Designers try happy clothes in trying times

November 14, 1990|By Loretta Grantham | Loretta Grantham,Cox News Service

Between Wall Street swings, the Persian Gulf crisis and a looming recession, Americans have other things on their minds besides lace and leggings.

Seventh Avenue's fashion czars face the challenge of getting you to shrug off your wallet woes and hit the mall.

Calvin Klein told Women's Wear Daily in September that he was "terrified about the situation. People are frightened, and when they are frightened they don't think of buying."

To seduce shoppers, designers offered a myriad of styles in their spring collections from Bill Blass' multicolored strapless cocktail dress (it resembled a bedside collection of Kleenex tissues) to Klein's creamy, simple separates.

Colors ranged from the Bazooka-gum pink of Isani and Carolina Herrera to Ralph Lauren's vanilla and smoky blue.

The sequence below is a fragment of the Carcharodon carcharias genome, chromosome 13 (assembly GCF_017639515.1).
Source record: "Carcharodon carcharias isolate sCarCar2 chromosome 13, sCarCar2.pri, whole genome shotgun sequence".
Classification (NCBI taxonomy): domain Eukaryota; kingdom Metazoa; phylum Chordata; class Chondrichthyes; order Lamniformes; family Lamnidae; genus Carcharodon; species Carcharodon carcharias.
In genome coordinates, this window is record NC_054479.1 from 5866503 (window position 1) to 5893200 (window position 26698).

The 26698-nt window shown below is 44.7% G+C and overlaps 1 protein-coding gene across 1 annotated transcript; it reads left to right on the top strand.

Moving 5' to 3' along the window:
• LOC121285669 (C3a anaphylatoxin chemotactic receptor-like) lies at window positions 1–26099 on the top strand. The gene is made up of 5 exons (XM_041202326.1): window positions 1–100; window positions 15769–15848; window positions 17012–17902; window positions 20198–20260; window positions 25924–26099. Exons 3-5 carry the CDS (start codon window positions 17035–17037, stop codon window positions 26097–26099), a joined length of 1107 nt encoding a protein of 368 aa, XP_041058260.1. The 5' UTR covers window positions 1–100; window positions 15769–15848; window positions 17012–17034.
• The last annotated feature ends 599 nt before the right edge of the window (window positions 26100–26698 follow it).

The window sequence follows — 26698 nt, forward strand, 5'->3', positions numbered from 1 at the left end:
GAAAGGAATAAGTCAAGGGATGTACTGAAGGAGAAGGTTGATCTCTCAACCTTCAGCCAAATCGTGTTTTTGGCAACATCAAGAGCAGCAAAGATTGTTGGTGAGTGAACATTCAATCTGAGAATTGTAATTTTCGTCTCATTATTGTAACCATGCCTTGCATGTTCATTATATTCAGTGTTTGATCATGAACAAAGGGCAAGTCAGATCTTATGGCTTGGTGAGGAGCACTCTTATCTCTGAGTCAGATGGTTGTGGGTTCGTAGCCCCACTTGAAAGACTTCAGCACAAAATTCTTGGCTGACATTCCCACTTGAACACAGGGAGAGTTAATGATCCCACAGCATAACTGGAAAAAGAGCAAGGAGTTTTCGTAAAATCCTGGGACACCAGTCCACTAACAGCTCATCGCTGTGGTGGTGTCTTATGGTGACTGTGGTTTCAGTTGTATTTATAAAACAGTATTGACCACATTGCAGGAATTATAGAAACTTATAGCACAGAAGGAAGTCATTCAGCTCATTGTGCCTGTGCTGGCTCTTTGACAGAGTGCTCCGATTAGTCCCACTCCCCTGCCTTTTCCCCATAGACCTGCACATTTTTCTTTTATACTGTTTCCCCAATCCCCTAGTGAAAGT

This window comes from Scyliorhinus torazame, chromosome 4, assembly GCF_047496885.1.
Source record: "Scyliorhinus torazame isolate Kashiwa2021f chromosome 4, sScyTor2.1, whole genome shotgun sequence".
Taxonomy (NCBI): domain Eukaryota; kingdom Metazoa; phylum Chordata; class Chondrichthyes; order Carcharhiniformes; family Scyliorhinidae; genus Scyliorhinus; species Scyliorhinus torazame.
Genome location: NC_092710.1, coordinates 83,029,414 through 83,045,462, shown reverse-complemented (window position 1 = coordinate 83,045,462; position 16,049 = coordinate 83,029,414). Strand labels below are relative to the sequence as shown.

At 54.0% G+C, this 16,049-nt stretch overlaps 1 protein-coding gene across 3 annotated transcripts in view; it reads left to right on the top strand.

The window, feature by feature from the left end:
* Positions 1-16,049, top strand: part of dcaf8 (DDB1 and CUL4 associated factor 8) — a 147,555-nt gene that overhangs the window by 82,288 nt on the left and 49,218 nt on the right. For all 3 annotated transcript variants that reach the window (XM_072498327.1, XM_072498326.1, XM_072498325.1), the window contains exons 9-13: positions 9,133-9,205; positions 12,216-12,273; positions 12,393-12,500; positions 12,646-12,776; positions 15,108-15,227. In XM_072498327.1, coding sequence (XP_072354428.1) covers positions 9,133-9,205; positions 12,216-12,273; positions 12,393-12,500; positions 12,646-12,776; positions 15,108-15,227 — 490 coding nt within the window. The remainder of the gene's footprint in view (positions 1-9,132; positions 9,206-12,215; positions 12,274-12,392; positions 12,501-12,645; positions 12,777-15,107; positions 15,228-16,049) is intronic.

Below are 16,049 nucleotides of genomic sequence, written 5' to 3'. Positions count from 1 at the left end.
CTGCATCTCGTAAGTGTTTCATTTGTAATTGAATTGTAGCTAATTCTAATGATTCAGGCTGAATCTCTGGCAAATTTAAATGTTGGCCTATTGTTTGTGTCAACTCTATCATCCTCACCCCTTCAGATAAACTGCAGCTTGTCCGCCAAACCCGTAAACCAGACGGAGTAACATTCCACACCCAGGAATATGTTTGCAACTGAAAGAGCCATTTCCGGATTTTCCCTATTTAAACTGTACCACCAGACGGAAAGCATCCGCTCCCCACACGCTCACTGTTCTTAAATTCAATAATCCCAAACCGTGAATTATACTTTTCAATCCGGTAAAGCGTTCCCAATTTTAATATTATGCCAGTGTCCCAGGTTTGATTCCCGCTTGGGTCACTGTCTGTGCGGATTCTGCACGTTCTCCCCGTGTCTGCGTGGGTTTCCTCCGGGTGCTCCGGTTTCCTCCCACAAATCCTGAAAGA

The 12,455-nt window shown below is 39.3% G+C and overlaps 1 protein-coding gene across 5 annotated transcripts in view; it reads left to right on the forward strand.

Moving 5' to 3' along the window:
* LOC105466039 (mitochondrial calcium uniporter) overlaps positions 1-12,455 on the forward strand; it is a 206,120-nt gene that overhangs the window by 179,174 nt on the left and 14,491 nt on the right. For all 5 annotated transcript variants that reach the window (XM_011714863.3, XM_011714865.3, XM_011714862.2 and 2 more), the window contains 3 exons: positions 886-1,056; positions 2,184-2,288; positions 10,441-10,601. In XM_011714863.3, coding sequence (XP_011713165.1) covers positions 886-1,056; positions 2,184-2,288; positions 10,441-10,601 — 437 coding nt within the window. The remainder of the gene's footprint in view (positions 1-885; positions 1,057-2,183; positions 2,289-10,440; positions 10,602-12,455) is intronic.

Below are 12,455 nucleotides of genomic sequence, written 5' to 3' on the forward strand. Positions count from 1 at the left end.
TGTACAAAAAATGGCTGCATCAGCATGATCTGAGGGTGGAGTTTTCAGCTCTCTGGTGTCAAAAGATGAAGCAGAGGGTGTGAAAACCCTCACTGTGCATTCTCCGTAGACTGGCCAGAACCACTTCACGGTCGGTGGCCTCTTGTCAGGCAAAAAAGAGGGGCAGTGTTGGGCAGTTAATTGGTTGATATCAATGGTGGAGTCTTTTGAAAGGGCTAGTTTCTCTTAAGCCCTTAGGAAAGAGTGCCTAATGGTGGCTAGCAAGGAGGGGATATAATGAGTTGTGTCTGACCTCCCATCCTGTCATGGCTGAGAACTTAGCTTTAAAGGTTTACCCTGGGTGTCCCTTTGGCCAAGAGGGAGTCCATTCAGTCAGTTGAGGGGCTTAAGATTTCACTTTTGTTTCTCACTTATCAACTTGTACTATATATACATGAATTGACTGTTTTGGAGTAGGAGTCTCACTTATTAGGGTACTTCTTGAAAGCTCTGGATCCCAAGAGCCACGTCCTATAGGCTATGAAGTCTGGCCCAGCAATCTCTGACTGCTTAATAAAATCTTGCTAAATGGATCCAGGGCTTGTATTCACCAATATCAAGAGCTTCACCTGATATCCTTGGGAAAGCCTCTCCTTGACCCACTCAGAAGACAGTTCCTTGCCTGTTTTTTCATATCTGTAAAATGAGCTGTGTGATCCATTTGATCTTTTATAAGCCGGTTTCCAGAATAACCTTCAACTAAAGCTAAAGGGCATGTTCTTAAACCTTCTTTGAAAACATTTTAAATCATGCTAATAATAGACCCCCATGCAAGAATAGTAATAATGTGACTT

Sure, designers clung to a few classics like the little black dress and denim standards. But imagination wasn't in short supply. Take Geoffrey Beene.

He showed split-side tunics with uneven hems, and he sprinkled fuzzy, colored balls on dresses and jackets. Beene even plopped what looked like a satellite dish on a gown's shoulder.

Michael Kors pared to the basics with uncluttered lines, but he offered a few racy midriff cutouts for belly-baring flash. And while Donna Karan stuck to her leggings-with-everything philosophy, she also slung some gold chains to catch the eye.

Seventh Avenue met the global-gloom challenge by hitting all the bases.

One designer, however, chose to attack a world problem head on.

Charlotte Neuville didn't stage a show and instead donated money to the Gay Men's Health Crisis. "It was time for us to give something back to our industry," said publicity director Debra Bach. "We wanted to make a statement."

Other statements leaned more toward flash from Bob Mackie's glitz to Norma Kamali's '60s styles to Carmelo Pomodoro's nouveau rubber tank dress.

So if you get the chance come spring, close your stock portfolio, turn off CNN and pull out your purse. Seventh Avenue has seen to it that there'll be something out there you can't resist.

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